AbstractThis thesis explores the relationship between academic discourse and visitor experience at World Heritage Sites, investigating whether it is possible to put ‘’authenticity based on sound research’’ at the heart of the visitor experience (ICOMOS 2011), whilst still “preserving and promoting the spirit of place” (ICOMOS 2008).
Using an original methodology inspired by phenomenography and ethnography, three case studies were used to look at the collective experiences of the other, as opposed to the self (as seen in phenomenology). Using participant observation, interviews and analysis of online reviews a comprehensive picture was built up of the embodied experience of the visitor. Three very different World Heritage Site case studies were used to represent typical U.K/European site types – the rural prehistoric site represented by the Heart of Neolithic Orkney, the Roman military site by Housesteads Roman Fort on Hadrian’s Wall and the urban medieval secular and religious sites by Durham Castle and Cathedral. Exploring the visitor experience of these sites allowed comparative analysis, revealing a complex and embodied visitor engagement. Visitors proved more critical and actively mindful than they are often portrayed but struggled to connect with the monuments as the materiality of past communities, sites that were once vibrant living places.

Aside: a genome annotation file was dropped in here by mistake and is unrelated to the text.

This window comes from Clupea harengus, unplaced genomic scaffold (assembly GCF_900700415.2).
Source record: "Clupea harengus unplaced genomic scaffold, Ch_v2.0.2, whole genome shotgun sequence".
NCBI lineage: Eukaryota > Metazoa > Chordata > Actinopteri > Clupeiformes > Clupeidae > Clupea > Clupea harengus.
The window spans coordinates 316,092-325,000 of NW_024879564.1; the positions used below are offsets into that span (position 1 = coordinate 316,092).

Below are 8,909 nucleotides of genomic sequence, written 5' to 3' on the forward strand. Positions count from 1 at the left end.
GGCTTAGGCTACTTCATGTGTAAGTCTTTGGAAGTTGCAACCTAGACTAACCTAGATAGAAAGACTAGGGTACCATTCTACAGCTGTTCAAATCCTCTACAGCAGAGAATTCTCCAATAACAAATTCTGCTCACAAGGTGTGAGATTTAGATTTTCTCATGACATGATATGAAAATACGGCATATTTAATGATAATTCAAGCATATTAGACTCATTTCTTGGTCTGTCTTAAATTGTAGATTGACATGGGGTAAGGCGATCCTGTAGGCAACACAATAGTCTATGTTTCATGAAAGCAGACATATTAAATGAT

Proposing the use of concepts of dwelling and embodied encounter this thesis provides a detailed case for rethinking the relationship between World Heritage Site Management Plans and Research Frameworks to prioritise the experiential. Interpreting not merely what remains, but what was there in the past, to bring the context back the these monuments in a more holistic manner; aspiring to a presentation that empowers the visitor by giving them access to more information in a way that is not data heavy but relies on their own experiences as a being-in-the-world.
|Date of Award
|1 Mar 2017
|Jane Downes (Supervisor), Simon Clarke (Supervisor) & Peter Howard (Supervisor)